Otley Food and Drink festival is on Sunday the 16th – and what are OPC doing?? Why, giving away free beer, of course! Only <50ml tasters you understand, but still they’re FREE! [Please don’t keep coming back to our stall to try to build them all up to half a litre total though – we WILL remember you!!] The whole day is great fun, and there’s bound to be everything from hog roast to vegan food as well as beer, soft drinks and prosecco. (Maybe even ‘Mr Pinty’ again!) We’re hoping to do a bit at the main stage as well like last year, so do look [and listen] out for us. Hope the weather’s kind! BBC online forecast for Otley doesn’t stretch that far yet.



You’ll remember we recently launched our project to rename all Otley’s pubs after Yorkshire celebrities for Yorkshire day 2018. Well in case you haven’t filled in the survey yet – here’s the link again. That will tell you all you need to know about the project, and how to complete the survey – PLEASE DO SO IF YOU HAVEN’T ALREADY! It only takes about 5 minutes. Then share the link with all your friends and tell them not only what fun it is, but how they can win a prize if their choices agree with the majority! [Currently looking very much like a magnum of the finest (well, nearly) red wine!] The survey closes at midnight on Sunday July 17th 2o17, so hurry up!

It’s important that we get as many people as possible completing the survey – and not just so that we get as representative a result of people’s wishes as possible. If – or hopefully when – some or all of the winning celebrities agree to visit ‘their’ pubs next year, we might have to provide the costs of transport and/or accommodation for them. Potential sponsors love to know the size of their audience, so if we can get hundreds voting; tens of thousands hearing about it in the media; and then thousands more turning out to see the celebrities when they arrive, we’ll have a much better bargaining position! You might think at this point that we’re being over-ambitious hoping to get A-listers, but unless we try how will we ever know? [Thanks to Otley Town Partnership for being the latest organisation in town to help promote the survey – much appreciated, and numbers completing it have risen again.]



To celebrate the fact that there are now more female MPs [208 I think] in the UK Parliament than there have ever been, here ’s an article from The Guardian about the changing attitudes to sexual stereotyping – on the production as well as the consumption side of the brewing industry.



The Norfolk Brewhouse in Hindringham have brewed a cask ale which is a pure blend of two resurrected ingredients – just Chevallier Malt and Ernest hops. The malt is from grain first grown in 1824 in Suffolk, and never used again commercially after 1930 – until it was resurrected a couple of years ago. The hop called Ernest was first selected in 1921. There is also a bottled version, brewed at Poppyland Brewery in Cromer, which will be slightly stronger at 6pc and also includes some coloured malts to create a robust and fruity American Red Ale. A third resurrected ingredient called kveik – an ancient strain of Norwegian yeast – has also been added to the bottled version, which is appropriately named Back from the Dead!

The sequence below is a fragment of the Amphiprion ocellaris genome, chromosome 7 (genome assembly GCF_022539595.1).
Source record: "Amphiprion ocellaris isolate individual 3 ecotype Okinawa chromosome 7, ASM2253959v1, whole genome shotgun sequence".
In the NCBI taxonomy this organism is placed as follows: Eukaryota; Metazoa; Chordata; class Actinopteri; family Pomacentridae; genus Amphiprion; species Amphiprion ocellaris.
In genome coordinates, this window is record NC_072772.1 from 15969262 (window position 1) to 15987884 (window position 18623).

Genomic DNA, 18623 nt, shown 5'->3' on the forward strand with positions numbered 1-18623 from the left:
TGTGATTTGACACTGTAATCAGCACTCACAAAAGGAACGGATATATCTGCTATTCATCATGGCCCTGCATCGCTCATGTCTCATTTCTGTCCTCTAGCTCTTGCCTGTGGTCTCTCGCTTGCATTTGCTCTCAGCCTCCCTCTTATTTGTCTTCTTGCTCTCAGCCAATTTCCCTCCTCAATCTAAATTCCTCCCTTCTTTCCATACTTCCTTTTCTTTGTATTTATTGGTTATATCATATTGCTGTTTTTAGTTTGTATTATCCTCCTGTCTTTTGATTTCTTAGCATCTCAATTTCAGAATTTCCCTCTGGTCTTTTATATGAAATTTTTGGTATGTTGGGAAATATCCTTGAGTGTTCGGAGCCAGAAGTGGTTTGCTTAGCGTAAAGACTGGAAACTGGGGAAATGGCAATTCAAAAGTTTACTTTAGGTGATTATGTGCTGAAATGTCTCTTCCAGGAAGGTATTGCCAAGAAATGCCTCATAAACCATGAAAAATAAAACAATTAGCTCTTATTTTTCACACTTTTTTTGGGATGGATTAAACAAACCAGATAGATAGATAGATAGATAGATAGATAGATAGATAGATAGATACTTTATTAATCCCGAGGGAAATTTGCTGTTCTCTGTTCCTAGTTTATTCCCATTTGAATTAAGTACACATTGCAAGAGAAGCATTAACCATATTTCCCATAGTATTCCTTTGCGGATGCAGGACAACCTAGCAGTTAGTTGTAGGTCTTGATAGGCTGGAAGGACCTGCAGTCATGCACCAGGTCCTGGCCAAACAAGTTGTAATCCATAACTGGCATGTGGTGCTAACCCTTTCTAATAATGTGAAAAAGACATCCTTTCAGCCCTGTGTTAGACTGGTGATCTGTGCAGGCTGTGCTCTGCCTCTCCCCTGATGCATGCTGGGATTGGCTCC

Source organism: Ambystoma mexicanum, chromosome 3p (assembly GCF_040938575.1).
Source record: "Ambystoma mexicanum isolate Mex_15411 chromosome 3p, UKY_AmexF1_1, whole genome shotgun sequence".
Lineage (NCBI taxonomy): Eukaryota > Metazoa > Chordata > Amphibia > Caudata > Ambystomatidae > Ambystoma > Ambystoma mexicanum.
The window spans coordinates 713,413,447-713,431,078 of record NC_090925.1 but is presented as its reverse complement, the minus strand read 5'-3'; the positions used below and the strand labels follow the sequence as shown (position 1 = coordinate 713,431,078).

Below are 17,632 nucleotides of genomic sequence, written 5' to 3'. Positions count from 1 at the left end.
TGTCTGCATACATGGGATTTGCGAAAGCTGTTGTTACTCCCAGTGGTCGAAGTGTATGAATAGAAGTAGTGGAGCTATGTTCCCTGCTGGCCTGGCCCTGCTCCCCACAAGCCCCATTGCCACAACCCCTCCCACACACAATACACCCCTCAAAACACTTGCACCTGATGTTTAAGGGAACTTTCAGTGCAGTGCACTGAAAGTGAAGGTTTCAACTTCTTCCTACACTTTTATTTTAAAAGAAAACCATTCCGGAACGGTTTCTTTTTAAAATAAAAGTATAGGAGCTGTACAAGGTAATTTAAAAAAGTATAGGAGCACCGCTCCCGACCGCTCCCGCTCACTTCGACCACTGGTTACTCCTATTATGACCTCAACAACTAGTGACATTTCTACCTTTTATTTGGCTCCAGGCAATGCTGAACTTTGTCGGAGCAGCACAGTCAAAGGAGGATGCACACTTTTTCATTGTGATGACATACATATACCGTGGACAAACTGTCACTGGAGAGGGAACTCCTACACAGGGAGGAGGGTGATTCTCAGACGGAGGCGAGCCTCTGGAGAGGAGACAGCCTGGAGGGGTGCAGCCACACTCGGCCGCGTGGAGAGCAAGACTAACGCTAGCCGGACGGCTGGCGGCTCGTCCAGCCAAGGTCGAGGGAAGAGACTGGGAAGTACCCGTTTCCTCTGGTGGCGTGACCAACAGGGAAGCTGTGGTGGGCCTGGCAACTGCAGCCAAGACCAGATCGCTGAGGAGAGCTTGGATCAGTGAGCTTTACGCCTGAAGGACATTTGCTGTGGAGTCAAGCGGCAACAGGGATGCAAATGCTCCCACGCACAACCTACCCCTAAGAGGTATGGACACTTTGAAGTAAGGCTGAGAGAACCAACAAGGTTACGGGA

Meanwhile, almost at the opposite corner of Britain, Glasgow’s WEST brewery has launched a vegan-friendly, ‘healthy’ bottled beer in time for summer. The Bavarian wheat Heidi-Weisse has a hint of banana in the flavour, can be mixed with apple juice and is described as the healthiest beer on the market. It’s an extension of their prize-winning Hefeweizen, described by many connoisseurs as the best wheat beer on the market, and should soon be available across the UK.


The best pub signs, apparently, are those that use traditional material: endurable exterior grade oil paints on aluminium or hardwearing hard wood. Traditionalists look down on those who buy bespoke sign-making software. One such traditionalist is David Young from Devizes, who says ”One of the most crucial things a pub sign should say is welcome! It should be eye-catching, attractive and maintain some of that unique tradition.” You can read more on the Telegraph website, including the story behind some specific pub names like ‘The Bucket of Blood’!



It’s Summer now, right? The weather’s bound to be good for weeks to come, so it might be a good time for cooking and eating all fresco. But what about the choice of drinks? Here are the top ten BBQ beers chosen by the Independent, from Signature Brew Roadie All-Night IPA to Fyne Ales Fynebank. See if you agree, and if you can’t – because you haven’t tasted them all yet – now’s a good time to try!